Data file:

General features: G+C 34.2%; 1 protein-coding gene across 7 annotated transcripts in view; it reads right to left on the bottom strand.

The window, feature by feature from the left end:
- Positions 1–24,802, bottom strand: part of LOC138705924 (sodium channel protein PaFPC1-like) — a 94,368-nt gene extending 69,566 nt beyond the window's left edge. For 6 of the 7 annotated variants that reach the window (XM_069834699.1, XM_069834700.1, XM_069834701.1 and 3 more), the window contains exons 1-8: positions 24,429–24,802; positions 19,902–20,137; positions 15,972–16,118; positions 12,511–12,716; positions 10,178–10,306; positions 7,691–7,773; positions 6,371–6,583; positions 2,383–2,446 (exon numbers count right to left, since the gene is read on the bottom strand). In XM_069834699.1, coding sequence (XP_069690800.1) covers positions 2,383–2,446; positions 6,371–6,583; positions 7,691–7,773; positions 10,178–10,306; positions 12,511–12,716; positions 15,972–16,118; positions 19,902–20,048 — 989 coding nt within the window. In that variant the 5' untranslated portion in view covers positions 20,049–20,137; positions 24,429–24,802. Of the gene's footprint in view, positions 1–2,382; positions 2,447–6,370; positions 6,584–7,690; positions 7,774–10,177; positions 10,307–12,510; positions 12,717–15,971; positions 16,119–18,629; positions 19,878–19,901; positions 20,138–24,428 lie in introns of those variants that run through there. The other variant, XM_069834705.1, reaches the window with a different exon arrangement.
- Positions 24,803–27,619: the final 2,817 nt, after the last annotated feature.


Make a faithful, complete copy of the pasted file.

General features: G+C 34.2%; 1 protein-coding gene across 7 annotated transcripts in view; it reads right to left on the bottom strand.

The window, feature by feature from the left end:
- Positions 1–24,802, bottom strand: part of LOC138705924 (sodium channel protein PaFPC1-like) — a 94,368-nt gene extending 69,566 nt beyond the window's left edge. For 6 of the 7 annotated variants that reach the window (XM_069834699.1, XM_069834700.1, XM_069834701.1 and 3 more), the window contains exons 1-8: positions 24,429–24,802; positions 19,902–20,137; positions 15,972–16,118; positions 12,511–12,716; positions 10,178–10,306; positions 7,691–7,773; positions 6,371–6,583; positions 2,383–2,446 (exon numbers count right to left, since the gene is read on the bottom strand). In XM_069834699.1, coding sequence (XP_069690800.1) covers positions 2,383–2,446; positions 6,371–6,583; positions 7,691–7,773; positions 10,178–10,306; positions 12,511–12,716; positions 15,972–16,118; positions 19,902–20,048 — 989 coding nt within the window. In that variant the 5' untranslated portion in view covers positions 20,049–20,137; positions 24,429–24,802. Of the gene's footprint in view, positions 1–2,382; positions 2,447–6,370; positions 6,584–7,690; positions 7,774–10,177; positions 10,307–12,510; positions 12,717–15,971; positions 16,119–18,629; positions 19,878–19,901; positions 20,138–24,428 lie in introns of those variants that run through there. The other variant, XM_069834705.1, reaches the window with a different exon arrangement.
- Positions 24,803–27,619: the final 2,817 nt, after the last annotated feature.